The duration of a higher education course depends on the institution, the degree pursued and – most importantly – on the students themselves. Theoretically most studies should take four to six years, but most students take longer than this and complete their higher education at the age of almost 28 (compared to 25.5 in the US and 22.8 in the UK).
These very long study times are now perceived as a problem in Germany, as they prevent students from entering the job market early and gaining practical experience. Many German students start their first job at an age at which students in other countries have already a several years’ experience - or reached management positions!
There are various explanations for the long study times; a principle reasons is the great degree of freedom most students in Germany enjoy. Unlike many other countries, there are almost no “preset” study schedules. Students have massive choice in the courses they take and the order in which they take them. The downside to all this freedom and flexibility is that you have to organize most of your studies yourself – which isn’t exactly easy given the complicated requirements and the bureaucratic setup of most universities. Many foreign students (and quite a few German ones) feel completely lost and disoriented during their first year at university. It is quite easy to waste a lot of time on unnecessary or ineffective studies.
Another problem is that many state universities are overcrowded, lecture halls packed to the rafters and courses heavily oversubscribed. This situation has been worsen by budget cuts that many universities have been forced to make. Nevertheless, in international comparisons German universities still score well in terms of results. The length of studies means most German students leave higher education in a much more mature state than their international counterparts; but after surviving German university bureaucracy, this isn’t surprising!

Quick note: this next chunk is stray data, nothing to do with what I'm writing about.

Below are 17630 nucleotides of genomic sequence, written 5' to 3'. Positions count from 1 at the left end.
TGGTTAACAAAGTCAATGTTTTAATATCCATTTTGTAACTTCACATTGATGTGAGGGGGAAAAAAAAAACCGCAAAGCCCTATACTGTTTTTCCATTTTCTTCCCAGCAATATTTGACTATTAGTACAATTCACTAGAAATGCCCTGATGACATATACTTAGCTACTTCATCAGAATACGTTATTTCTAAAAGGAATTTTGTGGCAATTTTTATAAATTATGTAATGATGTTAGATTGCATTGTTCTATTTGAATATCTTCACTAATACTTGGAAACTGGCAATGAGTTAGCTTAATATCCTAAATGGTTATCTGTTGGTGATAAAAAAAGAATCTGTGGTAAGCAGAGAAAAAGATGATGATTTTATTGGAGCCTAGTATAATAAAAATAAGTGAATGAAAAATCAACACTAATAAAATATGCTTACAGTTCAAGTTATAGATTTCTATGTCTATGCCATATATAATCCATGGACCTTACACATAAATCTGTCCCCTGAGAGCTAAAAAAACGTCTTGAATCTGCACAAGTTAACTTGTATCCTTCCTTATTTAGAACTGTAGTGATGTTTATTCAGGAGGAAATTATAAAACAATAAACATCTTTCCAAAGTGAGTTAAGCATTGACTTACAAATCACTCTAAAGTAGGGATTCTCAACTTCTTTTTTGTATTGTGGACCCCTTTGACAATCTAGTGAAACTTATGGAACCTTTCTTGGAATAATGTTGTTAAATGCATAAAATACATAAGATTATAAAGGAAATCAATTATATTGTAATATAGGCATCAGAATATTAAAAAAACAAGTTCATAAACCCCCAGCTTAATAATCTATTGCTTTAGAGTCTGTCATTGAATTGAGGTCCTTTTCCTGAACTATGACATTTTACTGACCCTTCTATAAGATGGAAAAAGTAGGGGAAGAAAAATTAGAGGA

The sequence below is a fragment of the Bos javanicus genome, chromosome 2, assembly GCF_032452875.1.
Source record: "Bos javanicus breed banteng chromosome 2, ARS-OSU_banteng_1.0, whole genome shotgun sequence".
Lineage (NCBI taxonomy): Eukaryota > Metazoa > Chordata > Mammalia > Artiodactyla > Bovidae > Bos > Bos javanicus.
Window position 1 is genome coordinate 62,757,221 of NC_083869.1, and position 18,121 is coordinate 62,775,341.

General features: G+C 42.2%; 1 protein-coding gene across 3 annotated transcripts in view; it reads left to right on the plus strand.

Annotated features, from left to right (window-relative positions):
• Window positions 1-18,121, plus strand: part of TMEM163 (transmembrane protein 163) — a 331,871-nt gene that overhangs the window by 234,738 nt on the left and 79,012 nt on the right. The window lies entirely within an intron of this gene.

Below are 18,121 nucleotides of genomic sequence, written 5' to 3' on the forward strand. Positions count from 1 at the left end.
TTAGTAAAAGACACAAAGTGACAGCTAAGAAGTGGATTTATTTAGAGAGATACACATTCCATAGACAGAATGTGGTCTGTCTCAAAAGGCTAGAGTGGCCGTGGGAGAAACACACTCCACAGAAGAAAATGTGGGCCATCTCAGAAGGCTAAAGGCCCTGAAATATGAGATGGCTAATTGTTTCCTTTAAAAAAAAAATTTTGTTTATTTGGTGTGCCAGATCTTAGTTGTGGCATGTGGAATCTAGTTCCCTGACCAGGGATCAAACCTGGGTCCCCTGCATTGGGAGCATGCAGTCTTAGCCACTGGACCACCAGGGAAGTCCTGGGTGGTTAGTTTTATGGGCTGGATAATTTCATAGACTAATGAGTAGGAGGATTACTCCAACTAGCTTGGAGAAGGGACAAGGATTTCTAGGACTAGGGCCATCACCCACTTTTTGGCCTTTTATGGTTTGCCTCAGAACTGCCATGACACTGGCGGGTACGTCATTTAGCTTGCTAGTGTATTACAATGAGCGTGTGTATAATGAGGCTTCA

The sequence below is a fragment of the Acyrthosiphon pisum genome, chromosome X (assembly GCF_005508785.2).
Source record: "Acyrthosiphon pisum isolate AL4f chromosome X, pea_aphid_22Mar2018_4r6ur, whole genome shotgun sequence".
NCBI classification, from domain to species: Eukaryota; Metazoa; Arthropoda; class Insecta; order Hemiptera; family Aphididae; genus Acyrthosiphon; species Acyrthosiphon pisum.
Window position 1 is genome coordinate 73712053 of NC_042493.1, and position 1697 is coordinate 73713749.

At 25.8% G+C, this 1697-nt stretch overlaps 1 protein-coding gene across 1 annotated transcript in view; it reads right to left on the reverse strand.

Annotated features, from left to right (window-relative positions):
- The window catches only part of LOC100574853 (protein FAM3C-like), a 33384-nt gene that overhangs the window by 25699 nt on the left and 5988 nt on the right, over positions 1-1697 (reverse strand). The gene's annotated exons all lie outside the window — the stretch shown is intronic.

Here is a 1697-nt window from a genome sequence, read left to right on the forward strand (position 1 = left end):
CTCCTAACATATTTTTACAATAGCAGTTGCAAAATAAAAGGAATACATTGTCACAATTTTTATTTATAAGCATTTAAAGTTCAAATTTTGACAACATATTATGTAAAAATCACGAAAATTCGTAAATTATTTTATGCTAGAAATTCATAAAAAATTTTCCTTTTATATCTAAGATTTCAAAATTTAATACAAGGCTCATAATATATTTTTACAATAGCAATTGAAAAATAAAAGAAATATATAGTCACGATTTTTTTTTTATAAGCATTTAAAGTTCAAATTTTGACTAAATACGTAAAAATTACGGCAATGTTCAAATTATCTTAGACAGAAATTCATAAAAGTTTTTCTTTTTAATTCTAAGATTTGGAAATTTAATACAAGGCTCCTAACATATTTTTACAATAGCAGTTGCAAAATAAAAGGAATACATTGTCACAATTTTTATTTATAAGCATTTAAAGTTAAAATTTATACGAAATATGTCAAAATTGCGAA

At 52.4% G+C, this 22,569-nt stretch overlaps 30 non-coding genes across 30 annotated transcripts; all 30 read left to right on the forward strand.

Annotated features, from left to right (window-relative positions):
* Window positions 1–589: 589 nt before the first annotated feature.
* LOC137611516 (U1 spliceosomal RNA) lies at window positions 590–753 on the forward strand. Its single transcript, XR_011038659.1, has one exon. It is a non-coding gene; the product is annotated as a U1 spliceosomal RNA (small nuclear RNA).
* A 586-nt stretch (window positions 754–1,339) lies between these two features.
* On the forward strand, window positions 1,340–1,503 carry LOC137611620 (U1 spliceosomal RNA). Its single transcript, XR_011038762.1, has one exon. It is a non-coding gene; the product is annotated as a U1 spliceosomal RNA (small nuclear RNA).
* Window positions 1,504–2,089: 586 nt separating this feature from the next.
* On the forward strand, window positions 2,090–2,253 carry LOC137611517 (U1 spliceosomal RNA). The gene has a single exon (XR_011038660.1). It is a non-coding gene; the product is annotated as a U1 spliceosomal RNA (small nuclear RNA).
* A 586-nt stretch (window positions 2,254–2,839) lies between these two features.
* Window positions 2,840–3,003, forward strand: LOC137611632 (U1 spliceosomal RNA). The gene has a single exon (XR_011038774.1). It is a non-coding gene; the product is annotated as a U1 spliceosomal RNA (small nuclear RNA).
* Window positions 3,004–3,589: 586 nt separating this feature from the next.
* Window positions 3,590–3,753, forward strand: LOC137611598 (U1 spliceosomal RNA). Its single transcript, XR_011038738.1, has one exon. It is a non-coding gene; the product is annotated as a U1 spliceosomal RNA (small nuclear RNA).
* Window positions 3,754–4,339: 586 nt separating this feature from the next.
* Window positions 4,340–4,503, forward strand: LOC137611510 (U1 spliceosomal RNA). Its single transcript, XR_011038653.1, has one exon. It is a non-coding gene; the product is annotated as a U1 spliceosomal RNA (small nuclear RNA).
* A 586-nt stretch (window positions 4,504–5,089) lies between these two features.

Only students with the highest Abitur grades may choose the university they wish to attend. All others are allocated places by the Central Office for the Allocation of Study Places ( Zentralstelle für die Vergabe von Studienplätzen, ZVS). However, many fields of study have access restrictions. For example, if you wish to study medicine, you need a minimum grade point average in your Abitur (high school degree). If you fail to gain admission on your first attempt, you can improve your chances by reapplying a term or a year later (waiting times are also considered as a factor in the decision).
If you wish to study in Germany but have no German educational qualifications, your prospects will depend largely on whether your qualifications were awarded inside or outside the European Union. All EU qualifications (including British A levels and the International Baccalaureate) are recognised as equivalent of the Abitur for university admission. Other qualifications may require additional certification for recognition. These certifications are given out on a state level, and each German state has a different policy for evaluating foreign qualifications. In recent years, however, the government (anxious that the country will suffer academic isolation) has taken measures to attract more foreign students, easing the recognition of foreign qualifications in many areas.
If you do not get accepted to a German university or are looking to study for a shorter period of time, consider entering a German Fachhochschule. These institutions offer a more practical education than the universities, and studies normally only last for 3 years. Although a degree from Fachhochschule is not regarded as equivalent to a German university title, it is often sufficient for entering the job market with a good perspective of employment.
For more on German universities and trade schools, visit our website on international education, InternationalDegrees.org.